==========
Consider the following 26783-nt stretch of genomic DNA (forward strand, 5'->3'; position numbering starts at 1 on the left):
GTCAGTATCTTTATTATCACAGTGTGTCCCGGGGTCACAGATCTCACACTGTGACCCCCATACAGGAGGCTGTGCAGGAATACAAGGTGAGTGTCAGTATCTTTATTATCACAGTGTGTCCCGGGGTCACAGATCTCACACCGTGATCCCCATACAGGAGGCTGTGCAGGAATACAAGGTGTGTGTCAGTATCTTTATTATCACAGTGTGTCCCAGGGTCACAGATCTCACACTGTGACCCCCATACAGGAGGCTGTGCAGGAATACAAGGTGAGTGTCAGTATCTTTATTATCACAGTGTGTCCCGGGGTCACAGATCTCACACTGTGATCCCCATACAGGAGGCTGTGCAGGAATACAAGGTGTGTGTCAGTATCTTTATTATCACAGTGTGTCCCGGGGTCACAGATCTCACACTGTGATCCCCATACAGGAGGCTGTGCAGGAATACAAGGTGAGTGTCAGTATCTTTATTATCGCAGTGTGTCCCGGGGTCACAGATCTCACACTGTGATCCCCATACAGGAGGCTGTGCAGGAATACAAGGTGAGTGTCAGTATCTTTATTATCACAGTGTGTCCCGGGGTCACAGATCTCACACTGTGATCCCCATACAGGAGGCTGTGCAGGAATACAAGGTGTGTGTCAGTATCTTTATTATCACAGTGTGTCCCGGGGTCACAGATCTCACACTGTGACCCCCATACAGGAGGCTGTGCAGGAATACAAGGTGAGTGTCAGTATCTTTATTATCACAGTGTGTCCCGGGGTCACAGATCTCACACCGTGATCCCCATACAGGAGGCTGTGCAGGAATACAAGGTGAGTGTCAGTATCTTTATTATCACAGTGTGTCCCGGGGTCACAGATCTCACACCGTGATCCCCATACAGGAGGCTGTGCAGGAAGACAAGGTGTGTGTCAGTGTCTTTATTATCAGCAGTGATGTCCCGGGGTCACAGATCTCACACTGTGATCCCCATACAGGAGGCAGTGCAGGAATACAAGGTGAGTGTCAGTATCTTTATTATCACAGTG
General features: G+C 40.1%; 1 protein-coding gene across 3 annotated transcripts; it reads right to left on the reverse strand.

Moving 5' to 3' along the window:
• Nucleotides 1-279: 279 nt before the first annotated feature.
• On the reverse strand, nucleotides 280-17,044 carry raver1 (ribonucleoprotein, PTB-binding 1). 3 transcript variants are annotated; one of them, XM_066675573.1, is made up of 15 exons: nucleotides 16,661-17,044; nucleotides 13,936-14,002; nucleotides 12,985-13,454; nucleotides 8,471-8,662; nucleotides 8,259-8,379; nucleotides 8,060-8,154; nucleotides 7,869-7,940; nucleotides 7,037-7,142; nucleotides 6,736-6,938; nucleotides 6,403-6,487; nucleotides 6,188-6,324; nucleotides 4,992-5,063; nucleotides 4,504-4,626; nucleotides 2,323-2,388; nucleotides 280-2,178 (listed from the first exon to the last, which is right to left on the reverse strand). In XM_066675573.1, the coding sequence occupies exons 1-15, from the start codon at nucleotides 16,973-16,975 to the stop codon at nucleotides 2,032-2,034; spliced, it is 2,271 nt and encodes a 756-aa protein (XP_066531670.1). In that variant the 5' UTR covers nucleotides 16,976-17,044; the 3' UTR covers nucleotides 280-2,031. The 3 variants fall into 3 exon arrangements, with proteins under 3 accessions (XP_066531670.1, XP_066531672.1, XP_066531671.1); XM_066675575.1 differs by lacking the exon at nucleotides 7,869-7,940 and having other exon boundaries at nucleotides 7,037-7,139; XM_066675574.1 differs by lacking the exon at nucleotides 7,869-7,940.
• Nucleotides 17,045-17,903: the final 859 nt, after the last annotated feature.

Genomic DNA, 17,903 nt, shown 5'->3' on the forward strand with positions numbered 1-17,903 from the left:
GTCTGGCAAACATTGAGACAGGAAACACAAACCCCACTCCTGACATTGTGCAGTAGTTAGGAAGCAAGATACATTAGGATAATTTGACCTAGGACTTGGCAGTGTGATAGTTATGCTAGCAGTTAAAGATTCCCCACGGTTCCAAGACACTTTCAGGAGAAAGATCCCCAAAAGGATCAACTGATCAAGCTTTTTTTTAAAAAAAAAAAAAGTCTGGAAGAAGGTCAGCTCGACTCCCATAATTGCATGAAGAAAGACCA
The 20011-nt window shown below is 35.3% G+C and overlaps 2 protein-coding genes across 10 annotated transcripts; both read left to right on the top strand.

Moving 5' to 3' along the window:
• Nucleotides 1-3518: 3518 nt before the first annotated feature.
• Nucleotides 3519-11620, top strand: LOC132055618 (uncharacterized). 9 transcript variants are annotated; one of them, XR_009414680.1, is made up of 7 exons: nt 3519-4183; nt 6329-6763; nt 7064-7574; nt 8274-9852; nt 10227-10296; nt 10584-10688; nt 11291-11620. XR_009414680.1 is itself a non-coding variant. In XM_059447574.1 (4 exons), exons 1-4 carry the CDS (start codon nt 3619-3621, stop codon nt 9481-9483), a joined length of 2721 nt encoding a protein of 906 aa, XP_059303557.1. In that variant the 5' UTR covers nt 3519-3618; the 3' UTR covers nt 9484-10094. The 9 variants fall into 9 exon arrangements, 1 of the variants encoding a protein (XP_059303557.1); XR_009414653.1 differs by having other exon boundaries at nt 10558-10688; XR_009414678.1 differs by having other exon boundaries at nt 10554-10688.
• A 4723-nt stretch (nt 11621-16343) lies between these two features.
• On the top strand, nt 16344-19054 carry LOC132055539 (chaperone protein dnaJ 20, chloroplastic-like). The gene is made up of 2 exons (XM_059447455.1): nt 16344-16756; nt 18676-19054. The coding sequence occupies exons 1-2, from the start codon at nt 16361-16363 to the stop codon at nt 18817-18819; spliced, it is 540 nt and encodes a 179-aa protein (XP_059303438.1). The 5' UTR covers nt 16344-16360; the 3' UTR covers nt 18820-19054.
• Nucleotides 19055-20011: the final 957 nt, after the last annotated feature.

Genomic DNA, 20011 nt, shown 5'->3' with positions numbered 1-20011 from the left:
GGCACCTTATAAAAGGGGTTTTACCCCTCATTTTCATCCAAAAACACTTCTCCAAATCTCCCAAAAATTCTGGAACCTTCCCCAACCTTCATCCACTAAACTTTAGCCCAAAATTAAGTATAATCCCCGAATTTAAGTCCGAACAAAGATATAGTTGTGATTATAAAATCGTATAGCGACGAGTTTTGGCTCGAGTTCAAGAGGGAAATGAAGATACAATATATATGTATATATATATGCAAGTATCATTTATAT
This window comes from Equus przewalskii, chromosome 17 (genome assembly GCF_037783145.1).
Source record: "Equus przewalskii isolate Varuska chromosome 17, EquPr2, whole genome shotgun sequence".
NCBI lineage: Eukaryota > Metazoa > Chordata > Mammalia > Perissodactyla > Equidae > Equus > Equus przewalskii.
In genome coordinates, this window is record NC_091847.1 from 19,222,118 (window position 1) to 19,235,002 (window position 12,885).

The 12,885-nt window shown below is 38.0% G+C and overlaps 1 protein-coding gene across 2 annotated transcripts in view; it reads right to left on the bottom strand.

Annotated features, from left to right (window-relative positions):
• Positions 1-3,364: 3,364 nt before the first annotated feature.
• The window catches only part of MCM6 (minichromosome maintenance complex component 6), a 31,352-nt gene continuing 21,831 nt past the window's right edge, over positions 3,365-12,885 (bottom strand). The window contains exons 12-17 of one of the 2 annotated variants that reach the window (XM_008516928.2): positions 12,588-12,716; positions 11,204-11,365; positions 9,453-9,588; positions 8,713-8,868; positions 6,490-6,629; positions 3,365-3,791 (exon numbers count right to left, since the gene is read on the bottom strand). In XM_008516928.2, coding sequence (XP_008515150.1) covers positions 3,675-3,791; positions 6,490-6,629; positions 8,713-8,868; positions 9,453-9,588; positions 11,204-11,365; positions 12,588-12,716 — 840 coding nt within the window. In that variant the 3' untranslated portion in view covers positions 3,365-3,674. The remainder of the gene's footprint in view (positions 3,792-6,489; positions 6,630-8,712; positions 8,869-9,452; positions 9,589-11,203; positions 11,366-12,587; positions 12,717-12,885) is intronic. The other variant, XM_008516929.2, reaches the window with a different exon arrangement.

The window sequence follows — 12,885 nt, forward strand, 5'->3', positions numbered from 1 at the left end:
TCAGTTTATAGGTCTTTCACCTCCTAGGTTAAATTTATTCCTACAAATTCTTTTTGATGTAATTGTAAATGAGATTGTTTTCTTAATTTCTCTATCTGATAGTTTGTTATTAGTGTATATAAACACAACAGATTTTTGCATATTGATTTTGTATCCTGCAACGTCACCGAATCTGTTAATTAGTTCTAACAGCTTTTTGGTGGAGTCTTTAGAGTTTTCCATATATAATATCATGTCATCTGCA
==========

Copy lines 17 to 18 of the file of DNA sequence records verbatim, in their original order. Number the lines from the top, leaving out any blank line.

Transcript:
Genomic DNA, 20011 nt, shown 5'->3' with positions numbered 1-20011 from the left:
GGCACCTTATAAAAGGGGTTTTACCCCTCATTTTCATCCAAAAACACTTCTCCAAATCTCCCAAAAATTCTGGAACCTTCCCCAACCTTCATCCACTAAACTTTAGCCCAAAATTAAGTATAATCCCCGAATTTAAGTCCGAACAAAGATATAGTTGTGATTATAAAATCGTATAGCGACGAGTTTTGGCTCGAGTTCAAGAGGGAAATGAAGATACAATATATATGTATATATATATGCAAGTATCATTTATAT